Comet Of Any Substance

Comet Of Any Substance

Comet Of Any Substance

Full Of Seeds, Bursting With Its Own Corrections


Give a man a Walkman, and he can rock out until the battires go flat. Give him a synthesizer, and he can bemuse an audience until they look around nervously, not wanting to be the first to leave. This odd electronic project appeared in my inbox with very little of the press info or the band photos the usually accompany a new record. I was just lucky enough to get a graphic for this project, it’s the bluish blob that looks a bit like cartoon bacteria floating in a petri dish of agar agar. Clearly, this band is too cool for school. A grand total of eight tracks inhabit this earthly shell, all burdened with mystical metaphorical titles: “A True Order of Values, “After the Hidden Abode,” and my retro favorite “Semaphore Operator.” And like punk rock, the tracks are all short with most clocking in at less than 2 minutes.

At first the project sounds like modulated noise, undersea “found” audio, and a mis-tuned analog synthesizer. But there are rhythms, there are melodies, and watching my little win amp oscilloscope window show the group really likes pure tones, but they do tend to distort them. Sonar beeps, giants farting, a class on framing carpentry all float by in the ether surrounding me. I’m really into the drum solo (metaphorically) on “Semaphore,” this is the synth solo piece, its just shy of 3 minutes, and oddly, it even feels long. This album may be an acquired taste, it’s a quicky experiment, but one thing is for sure: It does NOT have a good beat, and you cannot dance to it.

Leave a Comment

Your email address will not be published. Required fields are marked with *

Recently on Ink 19...

  • Tom Tom Club
    Tom Tom Club

    The Good The Bad and the Funky (Nacional). Review by Julius C. Lacking.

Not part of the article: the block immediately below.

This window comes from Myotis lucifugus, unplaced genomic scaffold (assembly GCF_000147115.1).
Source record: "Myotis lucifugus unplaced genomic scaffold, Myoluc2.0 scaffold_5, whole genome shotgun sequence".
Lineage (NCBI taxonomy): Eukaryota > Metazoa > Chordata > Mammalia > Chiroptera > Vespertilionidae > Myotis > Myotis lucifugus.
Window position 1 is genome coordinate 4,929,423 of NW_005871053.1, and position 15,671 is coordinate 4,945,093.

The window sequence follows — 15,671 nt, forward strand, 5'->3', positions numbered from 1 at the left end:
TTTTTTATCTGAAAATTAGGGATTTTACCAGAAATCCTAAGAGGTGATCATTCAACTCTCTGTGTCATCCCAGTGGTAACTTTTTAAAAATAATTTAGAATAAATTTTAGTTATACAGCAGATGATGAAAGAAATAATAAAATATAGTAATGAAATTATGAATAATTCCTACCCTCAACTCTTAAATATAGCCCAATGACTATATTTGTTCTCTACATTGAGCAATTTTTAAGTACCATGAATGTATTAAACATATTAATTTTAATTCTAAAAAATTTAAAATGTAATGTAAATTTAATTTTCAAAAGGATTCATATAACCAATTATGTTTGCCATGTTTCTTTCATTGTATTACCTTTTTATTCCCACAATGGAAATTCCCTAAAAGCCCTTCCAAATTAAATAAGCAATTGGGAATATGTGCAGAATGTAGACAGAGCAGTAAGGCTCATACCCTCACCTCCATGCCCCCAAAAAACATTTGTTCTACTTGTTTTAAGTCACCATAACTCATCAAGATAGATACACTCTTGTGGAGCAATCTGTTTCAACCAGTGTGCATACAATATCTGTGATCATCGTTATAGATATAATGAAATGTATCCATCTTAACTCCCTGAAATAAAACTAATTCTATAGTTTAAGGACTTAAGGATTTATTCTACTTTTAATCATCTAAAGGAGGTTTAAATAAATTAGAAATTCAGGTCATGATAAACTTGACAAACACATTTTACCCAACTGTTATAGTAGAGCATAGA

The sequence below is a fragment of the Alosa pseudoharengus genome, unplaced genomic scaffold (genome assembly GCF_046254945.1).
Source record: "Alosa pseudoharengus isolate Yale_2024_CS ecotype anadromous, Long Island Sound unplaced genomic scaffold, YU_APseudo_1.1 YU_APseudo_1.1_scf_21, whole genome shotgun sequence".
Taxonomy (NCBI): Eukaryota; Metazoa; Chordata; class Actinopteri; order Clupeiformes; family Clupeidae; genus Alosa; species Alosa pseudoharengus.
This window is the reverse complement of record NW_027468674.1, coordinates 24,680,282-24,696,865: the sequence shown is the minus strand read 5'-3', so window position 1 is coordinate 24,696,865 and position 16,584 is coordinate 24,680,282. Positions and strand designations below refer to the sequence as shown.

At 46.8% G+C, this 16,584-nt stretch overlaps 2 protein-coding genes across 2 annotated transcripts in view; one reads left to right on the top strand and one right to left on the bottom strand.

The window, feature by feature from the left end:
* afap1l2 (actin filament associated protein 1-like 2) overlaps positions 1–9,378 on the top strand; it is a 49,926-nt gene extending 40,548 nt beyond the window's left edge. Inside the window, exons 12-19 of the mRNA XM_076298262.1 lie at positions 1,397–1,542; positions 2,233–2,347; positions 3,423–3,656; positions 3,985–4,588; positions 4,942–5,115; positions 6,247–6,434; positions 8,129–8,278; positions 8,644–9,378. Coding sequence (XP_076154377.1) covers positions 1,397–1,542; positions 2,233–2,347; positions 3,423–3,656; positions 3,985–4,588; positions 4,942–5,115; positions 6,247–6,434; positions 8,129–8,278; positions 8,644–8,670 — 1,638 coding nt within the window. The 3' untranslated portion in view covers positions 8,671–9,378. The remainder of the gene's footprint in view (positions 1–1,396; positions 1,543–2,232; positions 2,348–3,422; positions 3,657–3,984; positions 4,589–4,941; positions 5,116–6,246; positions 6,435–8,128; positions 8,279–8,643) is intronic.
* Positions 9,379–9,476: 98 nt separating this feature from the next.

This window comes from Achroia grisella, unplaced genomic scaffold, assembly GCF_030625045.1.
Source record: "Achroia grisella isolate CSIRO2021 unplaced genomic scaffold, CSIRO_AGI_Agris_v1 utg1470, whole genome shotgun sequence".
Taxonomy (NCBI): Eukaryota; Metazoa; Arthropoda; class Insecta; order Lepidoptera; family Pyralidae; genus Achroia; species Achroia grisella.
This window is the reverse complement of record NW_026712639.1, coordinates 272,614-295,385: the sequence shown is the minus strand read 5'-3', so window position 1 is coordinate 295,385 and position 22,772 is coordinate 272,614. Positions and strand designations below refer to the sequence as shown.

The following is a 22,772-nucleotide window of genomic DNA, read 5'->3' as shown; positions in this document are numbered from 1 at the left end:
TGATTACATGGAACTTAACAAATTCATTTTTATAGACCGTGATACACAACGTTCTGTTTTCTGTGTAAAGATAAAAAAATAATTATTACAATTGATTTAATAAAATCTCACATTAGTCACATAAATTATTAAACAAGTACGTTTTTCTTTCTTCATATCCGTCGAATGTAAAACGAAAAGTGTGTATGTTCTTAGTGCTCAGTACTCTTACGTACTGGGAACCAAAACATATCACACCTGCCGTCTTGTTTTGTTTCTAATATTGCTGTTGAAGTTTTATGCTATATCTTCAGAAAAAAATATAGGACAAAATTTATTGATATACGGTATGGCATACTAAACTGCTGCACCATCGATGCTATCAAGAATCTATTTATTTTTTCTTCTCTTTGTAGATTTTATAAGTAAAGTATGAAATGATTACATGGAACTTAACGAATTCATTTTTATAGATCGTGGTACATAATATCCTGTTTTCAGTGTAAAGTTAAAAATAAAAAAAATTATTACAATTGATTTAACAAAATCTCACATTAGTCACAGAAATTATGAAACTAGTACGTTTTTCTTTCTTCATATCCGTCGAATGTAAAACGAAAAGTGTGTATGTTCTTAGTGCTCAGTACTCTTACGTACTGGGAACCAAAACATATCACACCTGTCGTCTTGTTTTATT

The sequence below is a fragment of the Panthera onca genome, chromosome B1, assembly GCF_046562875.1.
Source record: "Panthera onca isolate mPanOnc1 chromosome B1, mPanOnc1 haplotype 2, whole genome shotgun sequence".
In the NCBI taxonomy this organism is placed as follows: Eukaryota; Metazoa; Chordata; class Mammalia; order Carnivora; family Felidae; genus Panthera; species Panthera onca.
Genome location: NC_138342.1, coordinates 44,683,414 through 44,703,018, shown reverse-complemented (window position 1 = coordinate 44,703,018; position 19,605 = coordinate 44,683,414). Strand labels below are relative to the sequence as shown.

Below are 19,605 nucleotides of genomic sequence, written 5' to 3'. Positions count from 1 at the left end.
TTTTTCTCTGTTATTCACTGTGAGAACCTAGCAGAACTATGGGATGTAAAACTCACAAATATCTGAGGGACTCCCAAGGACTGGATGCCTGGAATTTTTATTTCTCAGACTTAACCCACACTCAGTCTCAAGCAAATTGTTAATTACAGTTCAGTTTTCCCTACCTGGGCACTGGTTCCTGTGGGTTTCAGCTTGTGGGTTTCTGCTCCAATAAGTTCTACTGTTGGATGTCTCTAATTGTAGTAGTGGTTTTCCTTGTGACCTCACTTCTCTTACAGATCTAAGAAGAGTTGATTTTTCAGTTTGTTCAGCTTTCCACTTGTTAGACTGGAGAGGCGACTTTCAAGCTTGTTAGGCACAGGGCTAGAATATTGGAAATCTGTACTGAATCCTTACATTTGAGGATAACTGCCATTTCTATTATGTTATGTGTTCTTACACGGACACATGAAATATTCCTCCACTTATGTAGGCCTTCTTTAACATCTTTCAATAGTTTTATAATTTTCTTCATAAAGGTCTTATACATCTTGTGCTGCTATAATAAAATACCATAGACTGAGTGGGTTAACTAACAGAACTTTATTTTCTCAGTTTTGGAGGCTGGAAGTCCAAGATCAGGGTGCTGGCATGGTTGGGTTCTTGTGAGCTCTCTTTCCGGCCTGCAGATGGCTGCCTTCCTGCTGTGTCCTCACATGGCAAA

• Barnes & Barnes
    Barnes & Barnes

    Pancake Dream (Demented Punk Records). Review by Carl F. Gauze.

  • Jeremiah Lockwood
    Jeremiah Lockwood

    A Great Miracle: Jeremiah Lockwood’s Guitar Soli Chanukah Album (Reboot). Review by Bob Pomeroy.

  • Metallica: The $24.95 Book
    Metallica: The $24.95 Book

    From an underground band that pioneered the thrash metal sound, to arguably the biggest rock act in the new millennium, Metallica has had a long and tumultuous history. Ben Apatoff scours a myriad of sources to catalog this history in his new book.

  • Araceli Lemos
    Araceli Lemos

    Shortly after AFI Fest 2021 wrapped, Generoso spoke at length with director, Araceli Lemos about her award-winning and potent feature debut, Holy Emy. Lemos’s film uses elements of body horror in her story about the exoticization of two Filipina sisters living in Greece and how that exploitation creates a distance between them.

  • Southern Accents 55
    Southern Accents 55

    A woofin’ good time with cuts from Hank Williams, Muddy Waters, Delta Moon and more from KMRD 96.9, Madrid, New Mexico!

  • Rosencrantz and Guildenstern are Dead
    Rosencrantz and Guildenstern are Dead

    Absurdism with a healthy dose of air conditioning.

  • Mixtape 172 :: My Old Bassist
    Mixtape 172 :: My Old Bassist

    Like pre-teens throwing every liquid into the kitchen blender and daring each other to drink the results, Woody and Jeremy fuse all manner of sounds legitimate and profane into some murky concoction that tastes surprisingly good.

  • Demons/Demons 2
    Demons/Demons 2

    Synapse Films reissues Lamberto Bava’s epic ’80s gore-filled movies Demons and Demons 2 in beautiful new editions.

  • Sylvie Courvoisier and Mary Halvorson
    Sylvie Courvoisier and Mary Halvorson

    Searching for the Disappearing Hour (Pyroclastic Records). Review by Bob Pomeroy.

From the Archives